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Builders of Business

Imagine production areas with the wrong machines, or with the right ones in the wrong places. Or a plantation operation using harvest trucks, haulers or sprayers not built for rugged and oftentimes rain-soaked terrain. Or office buildings, packing sheds and other structures with no provisions for easy movement, proper ventilation and human safety.

In short, imagine an operation not rightly built for business, and it won't be hard to imagine where that business is going.

The job of Corporate Engineering is mainly to build or install structures and facilities that support our business.

“Machines and equipment should improve productivity, not merely lighten work,” says Senior Manager Ed Villegas. “We don't design or acquire them to let us work for only six hours a day instead of eight but to increase our output and its quality within the working hours.”

At the cannery in Bugo, Corporate Engineering's Industrial Process Department directs activities designed to put our company in the forefront of food processing technology. That mission translates into manifold tasks applying four time-tested engineering principles: functionality, strength, durability and safety.

The team evaluates, designs and drafts the technical projects recommended by Bugo Cannery Operation. It provides the blueprints of construction and the fabrication designs to company contractors and suppliers.

It prepares the cost estimates for materials and machines lined up for acquisition. It also submits to client departments the specific qualities they must consider when they purchase these assets.

It supervises the construction of buildings and the installation of mechanical and electrical equipment or systems. It also evaluates every contractor's performance per project.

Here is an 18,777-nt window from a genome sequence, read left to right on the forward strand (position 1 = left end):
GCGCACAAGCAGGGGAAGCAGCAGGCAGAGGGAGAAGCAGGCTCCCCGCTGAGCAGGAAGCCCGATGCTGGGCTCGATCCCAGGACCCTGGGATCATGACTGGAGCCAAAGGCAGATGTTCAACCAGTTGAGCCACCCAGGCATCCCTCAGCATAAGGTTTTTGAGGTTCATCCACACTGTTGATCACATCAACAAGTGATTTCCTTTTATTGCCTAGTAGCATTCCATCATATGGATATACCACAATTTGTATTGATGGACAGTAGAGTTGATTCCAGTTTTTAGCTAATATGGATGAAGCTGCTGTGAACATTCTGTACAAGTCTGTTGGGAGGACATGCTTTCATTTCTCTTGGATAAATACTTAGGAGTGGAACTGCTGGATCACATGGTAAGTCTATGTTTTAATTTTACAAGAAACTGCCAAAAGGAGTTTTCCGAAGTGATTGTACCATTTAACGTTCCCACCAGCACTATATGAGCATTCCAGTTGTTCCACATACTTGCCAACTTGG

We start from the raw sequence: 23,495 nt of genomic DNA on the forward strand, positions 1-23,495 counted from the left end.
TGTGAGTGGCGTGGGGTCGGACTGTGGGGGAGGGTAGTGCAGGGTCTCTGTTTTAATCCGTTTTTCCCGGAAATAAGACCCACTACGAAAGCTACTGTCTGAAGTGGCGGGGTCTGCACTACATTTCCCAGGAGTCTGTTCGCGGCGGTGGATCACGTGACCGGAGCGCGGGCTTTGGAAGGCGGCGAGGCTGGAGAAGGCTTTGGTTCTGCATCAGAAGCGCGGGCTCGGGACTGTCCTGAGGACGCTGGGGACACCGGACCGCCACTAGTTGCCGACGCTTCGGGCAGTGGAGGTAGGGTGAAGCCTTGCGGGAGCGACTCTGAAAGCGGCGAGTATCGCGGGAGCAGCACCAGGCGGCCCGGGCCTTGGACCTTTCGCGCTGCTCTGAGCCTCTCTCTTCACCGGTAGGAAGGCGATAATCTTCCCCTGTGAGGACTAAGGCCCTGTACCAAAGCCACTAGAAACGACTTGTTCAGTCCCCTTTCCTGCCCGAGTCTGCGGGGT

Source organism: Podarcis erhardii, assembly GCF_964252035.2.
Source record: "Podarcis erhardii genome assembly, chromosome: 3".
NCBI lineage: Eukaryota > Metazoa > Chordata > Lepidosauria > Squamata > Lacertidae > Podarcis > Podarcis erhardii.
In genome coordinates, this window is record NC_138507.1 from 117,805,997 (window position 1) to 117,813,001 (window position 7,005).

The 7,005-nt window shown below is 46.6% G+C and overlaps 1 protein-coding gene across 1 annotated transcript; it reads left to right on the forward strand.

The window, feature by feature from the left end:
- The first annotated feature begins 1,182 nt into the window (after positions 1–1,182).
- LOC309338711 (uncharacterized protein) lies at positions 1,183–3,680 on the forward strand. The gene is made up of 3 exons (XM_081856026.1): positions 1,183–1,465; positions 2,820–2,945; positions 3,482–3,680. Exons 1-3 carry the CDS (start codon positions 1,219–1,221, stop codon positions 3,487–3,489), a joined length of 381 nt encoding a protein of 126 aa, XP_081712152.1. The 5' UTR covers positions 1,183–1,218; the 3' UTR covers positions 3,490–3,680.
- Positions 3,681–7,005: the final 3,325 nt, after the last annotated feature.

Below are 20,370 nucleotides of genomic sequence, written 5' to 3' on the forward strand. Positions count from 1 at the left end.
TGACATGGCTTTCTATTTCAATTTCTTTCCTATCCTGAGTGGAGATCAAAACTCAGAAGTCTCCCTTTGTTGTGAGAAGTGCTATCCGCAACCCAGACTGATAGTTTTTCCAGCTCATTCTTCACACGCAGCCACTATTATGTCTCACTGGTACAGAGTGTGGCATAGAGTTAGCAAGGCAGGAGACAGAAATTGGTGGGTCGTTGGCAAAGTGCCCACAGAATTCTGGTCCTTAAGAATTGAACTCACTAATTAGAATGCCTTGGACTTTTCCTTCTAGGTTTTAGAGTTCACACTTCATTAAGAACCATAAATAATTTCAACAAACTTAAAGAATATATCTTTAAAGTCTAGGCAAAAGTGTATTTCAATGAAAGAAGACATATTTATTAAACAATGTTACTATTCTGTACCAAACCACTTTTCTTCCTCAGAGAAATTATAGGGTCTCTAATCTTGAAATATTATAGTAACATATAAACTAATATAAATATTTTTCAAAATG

And it prepares the progress reports on all technical projects, citing problems that must be immediately addressed and discrepancies between the original plan and actual accomplishments that need to be reconciled in the interest of cost-efficiency, effective time management and safety.

A product of engineering ingenuity, a double-wing harvester enhances the efficiency of the plantation's harvest operations. Our Corporate Engineering group has worked out mechanical innovations to make these field giants more responsive to tropical terrain and weather conditions.

Quality partnership, Brainstorming on engineering processes' are staff members of Corporate Engineering and Balcor Enterprises, contractor for the cannery's 100 million peso waste water treatment plant: Balcor Managing Director and Project Manager Alberto Tady and Wilson Paras; Corp. Engineering supervisor Bong delos Santos, Senior Manager Edgar Villegas and Group Manager Fred Arinzol and Balcor Liaison Officer Ramon Santos.

Explains Tony Devierte, Manager for Process Engineering: “When we design or install Technical systems and facilities, we do four things. We make sure they will work in the first place. We analyze them against all major conceivable stresses. We identify the conditions which contribute to their longevity. And we include all precaution against accidents due to mechanical dysfunction or human error.”

Industries need power the way humans need food, as source of energy that makes them work. Our Bugo engineers manage the power plant that supplies the energies that drive production - electricity, steam, and even compressed air. Fuel needed for power generation must always be available and feed lines must always be working.

To meet the daily power demand of operation, our power plant must maintain the efficiency of the facilities that generate power. They include diesel generators, boilers, deep well pumps and air compressors. Keeping these systems in top working condition is a task our power plant engineers share with the cannery operation's central maintenance department.

Turning the wheels of industry, Bugo Power Plant mechanics Ernesto Miagi and Roger Labiano keep a constant check on the cannery's power supply equipment.